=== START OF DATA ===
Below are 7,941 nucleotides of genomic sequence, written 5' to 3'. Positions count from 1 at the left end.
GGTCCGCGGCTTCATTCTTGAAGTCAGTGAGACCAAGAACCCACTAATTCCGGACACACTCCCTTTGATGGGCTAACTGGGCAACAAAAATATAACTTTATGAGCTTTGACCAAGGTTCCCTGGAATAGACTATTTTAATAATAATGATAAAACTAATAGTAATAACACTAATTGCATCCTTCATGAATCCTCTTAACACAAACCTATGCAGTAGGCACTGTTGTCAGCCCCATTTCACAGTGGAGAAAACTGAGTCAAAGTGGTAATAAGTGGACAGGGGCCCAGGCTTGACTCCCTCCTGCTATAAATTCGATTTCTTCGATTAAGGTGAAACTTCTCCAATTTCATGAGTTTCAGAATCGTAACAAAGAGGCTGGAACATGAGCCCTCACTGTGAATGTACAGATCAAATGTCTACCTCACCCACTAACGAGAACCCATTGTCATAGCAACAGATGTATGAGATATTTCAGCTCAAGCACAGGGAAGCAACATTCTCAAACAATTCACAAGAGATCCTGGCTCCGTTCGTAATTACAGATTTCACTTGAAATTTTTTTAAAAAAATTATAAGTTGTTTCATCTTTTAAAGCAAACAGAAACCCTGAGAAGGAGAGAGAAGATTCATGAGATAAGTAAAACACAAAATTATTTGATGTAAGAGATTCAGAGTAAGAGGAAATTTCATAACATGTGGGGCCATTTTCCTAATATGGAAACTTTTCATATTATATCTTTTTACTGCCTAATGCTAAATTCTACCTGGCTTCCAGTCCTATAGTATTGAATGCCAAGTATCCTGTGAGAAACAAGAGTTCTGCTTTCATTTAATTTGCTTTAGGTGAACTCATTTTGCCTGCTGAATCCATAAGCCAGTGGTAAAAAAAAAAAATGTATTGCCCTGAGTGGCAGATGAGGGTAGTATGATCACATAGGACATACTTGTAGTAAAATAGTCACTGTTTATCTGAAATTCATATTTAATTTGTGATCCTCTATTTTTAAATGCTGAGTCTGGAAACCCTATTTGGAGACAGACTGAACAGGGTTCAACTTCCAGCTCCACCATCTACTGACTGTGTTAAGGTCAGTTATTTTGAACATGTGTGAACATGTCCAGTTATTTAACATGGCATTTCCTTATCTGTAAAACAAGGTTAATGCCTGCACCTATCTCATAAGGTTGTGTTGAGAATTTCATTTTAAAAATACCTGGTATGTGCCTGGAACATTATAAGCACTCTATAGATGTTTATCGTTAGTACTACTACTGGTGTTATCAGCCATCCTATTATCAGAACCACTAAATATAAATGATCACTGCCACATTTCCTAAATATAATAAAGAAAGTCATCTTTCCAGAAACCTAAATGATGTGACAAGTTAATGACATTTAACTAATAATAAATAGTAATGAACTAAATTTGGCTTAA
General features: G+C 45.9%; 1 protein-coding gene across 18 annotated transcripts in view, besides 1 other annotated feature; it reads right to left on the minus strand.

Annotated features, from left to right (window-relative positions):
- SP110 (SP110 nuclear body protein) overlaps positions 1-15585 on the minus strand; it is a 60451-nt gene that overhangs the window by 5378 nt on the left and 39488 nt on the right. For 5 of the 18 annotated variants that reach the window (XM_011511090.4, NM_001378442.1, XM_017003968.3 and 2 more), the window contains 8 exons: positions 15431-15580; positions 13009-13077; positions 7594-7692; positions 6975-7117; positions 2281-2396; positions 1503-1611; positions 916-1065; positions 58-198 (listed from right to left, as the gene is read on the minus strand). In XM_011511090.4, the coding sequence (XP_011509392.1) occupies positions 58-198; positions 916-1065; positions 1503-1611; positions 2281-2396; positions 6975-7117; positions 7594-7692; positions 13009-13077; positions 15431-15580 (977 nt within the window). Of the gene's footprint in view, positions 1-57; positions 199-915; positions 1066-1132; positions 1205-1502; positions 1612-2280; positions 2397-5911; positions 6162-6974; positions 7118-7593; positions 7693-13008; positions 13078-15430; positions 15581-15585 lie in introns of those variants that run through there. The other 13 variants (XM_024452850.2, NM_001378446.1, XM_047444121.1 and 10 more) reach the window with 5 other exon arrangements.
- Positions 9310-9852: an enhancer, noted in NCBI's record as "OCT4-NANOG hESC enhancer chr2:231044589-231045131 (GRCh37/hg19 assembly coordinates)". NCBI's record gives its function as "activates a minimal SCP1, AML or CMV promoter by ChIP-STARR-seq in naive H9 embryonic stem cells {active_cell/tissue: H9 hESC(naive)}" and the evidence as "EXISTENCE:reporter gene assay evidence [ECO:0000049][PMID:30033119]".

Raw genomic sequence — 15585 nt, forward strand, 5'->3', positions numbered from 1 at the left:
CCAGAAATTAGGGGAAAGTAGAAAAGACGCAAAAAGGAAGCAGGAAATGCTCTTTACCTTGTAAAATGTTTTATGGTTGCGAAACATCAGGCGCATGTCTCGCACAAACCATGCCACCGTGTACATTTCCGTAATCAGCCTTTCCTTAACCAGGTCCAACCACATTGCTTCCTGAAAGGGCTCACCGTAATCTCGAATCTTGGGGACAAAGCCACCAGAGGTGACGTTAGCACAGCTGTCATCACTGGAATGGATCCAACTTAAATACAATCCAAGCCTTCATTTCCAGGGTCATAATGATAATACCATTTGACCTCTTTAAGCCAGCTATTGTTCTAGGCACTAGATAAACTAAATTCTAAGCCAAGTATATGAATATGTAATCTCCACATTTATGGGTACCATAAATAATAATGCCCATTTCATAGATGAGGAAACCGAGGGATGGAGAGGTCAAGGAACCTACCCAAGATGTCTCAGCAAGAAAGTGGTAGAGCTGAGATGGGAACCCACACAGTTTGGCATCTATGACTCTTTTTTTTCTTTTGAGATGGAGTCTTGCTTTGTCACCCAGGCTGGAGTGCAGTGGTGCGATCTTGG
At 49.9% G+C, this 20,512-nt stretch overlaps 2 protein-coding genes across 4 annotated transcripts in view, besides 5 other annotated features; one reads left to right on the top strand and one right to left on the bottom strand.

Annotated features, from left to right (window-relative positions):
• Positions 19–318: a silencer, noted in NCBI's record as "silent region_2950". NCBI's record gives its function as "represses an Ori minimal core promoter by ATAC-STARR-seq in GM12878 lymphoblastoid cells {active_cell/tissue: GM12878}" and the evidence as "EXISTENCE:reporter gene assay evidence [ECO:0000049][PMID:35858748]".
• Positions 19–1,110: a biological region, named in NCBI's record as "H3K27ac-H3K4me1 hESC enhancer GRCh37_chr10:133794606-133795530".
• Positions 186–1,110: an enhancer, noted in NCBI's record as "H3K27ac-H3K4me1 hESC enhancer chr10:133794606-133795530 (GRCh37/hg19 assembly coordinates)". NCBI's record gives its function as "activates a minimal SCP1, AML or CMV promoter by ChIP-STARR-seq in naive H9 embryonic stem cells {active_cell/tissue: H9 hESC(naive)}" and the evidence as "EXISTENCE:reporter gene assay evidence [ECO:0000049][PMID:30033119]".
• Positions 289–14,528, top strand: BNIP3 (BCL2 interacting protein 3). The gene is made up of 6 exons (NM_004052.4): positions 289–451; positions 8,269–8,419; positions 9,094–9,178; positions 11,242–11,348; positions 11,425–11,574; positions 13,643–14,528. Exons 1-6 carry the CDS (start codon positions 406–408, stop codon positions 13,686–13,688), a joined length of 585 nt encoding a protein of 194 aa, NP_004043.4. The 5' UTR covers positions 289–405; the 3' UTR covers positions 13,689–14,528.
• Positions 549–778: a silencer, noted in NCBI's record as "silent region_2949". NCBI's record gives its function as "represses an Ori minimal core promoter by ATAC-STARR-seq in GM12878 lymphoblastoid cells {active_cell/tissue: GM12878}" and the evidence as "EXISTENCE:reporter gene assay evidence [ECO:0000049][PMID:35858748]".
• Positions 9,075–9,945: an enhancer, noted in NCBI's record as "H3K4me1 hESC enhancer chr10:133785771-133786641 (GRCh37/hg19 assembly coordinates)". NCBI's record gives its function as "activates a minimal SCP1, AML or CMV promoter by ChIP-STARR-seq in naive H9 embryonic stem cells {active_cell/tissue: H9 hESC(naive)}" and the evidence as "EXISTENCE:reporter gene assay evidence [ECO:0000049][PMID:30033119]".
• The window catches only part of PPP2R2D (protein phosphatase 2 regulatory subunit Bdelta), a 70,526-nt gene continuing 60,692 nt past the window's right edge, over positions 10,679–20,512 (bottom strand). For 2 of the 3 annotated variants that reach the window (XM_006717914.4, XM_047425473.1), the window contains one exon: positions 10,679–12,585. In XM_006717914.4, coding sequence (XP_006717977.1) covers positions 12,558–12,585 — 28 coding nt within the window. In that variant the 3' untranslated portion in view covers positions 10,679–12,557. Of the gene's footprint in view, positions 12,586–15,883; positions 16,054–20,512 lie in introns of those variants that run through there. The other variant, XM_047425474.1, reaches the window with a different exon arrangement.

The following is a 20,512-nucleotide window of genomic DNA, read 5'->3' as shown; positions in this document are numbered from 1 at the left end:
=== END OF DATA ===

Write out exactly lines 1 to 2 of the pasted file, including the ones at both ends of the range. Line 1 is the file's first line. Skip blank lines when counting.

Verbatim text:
Below are 7,941 nucleotides of genomic sequence, written 5' to 3'. Positions count from 1 at the left end.
GGTCCGCGGCTTCATTCTTGAAGTCAGTGAGACCAAGAACCCACTAATTCCGGACACACTCCCTTTGATGGGCTAACTGGGCAACAAAAATATAACTTTATGAGCTTTGACCAAGGTTCCCTGGAATAGACTATTTTAATAATAATGATAAAACTAATAGTAATAACACTAATTGCATCCTTCATGAATCCTCTTAACACAAACCTATGCAGTAGGCACTGTTGTCAGCCCCATTTCACAGTGGAGAAAACTGAGTCAAAGTGGTAATAAGTGGACAGGGGCCCAGGCTTGACTCCCTCCTGCTATAAATTCGATTTCTTCGATTAAGGTGAAACTTCTCCAATTTCATGAGTTTCAGAATCGTAACAAAGAGGCTGGAACATGAGCCCTCACTGTGAATGTACAGATCAAATGTCTACCTCACCCACTAACGAGAACCCATTGTCATAGCAACAGATGTATGAGATATTTCAGCTCAAGCACAGGGAAGCAACATTCTCAAACAATTCACAAGAGATCCTGGCTCCGTTCGTAATTACAGATTTCACTTGAAATTTTTTTAAAAAAATTATAAGTTGTTTCATCTTTTAAAGCAAACAGAAACCCTGAGAAGGAGAGAGAAGATTCATGAGATAAGTAAAACACAAAATTATTTGATGTAAGAGATTCAGAGTAAGAGGAAATTTCATAACATGTGGGGCCATTTTCCTAATATGGAAACTTTTCATATTATATCTTTTTACTGCCTAATGCTAAATTCTACCTGGCTTCCAGTCCTATAGTATTGAATGCCAAGTATCCTGTGAGAAACAAGAGTTCTGCTTTCATTTAATTTGCTTTAGGTGAACTCATTTTGCCTGCTGAATCCATAAGCCAGTGGTAAAAAAAAAAAATGTATTGCCCTGAGTGGCAGATGAGGGTAGTATGATCACATAGGACATACTTGTAGTAAAATAGTCACTGTTTATCTGAAATTCATATTTAATTTGTGATCCTCTATTTTTAAATGCTGAGTCTGGAAACCCTATTTGGAGACAGACTGAACAGGGTTCAACTTCCAGCTCCACCATCTACTGACTGTGTTAAGGTCAGTTATTTTGAACATGTGTGAACATGTCCAGTTATTTAACATGGCATTTCCTTATCTGTAAAACAAGGTTAATGCCTGCACCTATCTCATAAGGTTGTGTTGAGAATTTCATTTTAAAAATACCTGGTATGTGCCTGGAACATTATAAGCACTCTATAGATGTTTATCGTTAGTACTACTACTGGTGTTATCAGCCATCCTATTATCAGAACCACTAAATATAAATGATCACTGCCACATTTCCTAAATATAATAAAGAAAGTCATCTTTCCAGAAACCTAAATGATGTGACAAGTTAATGACATTTAACTAATAATAAATAGTAATGAACTAAATTTGGCTTAA